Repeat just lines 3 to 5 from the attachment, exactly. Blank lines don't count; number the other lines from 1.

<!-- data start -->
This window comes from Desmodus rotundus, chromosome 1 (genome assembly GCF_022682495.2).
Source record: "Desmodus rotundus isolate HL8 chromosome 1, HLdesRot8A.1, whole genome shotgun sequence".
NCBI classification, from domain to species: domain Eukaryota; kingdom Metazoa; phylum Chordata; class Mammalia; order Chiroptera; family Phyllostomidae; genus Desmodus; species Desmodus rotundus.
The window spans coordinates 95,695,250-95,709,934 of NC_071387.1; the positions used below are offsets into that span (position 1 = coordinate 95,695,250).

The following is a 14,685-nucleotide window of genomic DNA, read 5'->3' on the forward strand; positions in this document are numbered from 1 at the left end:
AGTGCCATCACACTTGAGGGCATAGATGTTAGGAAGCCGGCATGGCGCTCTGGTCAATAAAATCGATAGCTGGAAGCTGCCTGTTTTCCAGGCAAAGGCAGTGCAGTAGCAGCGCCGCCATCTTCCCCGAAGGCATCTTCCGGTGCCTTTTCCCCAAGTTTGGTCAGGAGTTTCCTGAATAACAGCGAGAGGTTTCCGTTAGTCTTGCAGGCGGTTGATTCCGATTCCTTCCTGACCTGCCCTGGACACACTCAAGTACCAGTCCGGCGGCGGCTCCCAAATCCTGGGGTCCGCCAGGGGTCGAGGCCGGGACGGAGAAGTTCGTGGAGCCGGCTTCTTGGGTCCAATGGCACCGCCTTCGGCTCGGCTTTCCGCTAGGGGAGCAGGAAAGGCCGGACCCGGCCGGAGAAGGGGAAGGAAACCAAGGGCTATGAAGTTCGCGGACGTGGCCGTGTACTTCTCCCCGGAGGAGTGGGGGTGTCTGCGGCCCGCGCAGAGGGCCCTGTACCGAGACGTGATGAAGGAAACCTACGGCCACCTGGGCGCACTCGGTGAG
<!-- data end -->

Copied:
NCBI classification, from domain to species: domain Eukaryota; kingdom Metazoa; phylum Chordata; class Mammalia; order Chiroptera; family Phyllostomidae; genus Desmodus; species Desmodus rotundus.
The window spans coordinates 95,695,250-95,709,934 of NC_071387.1; the positions used below are offsets into that span (position 1 = coordinate 95,695,250).

The following is a 14,685-nucleotide window of genomic DNA, read 5'->3' on the forward strand; positions in this document are numbered from 1 at the left end: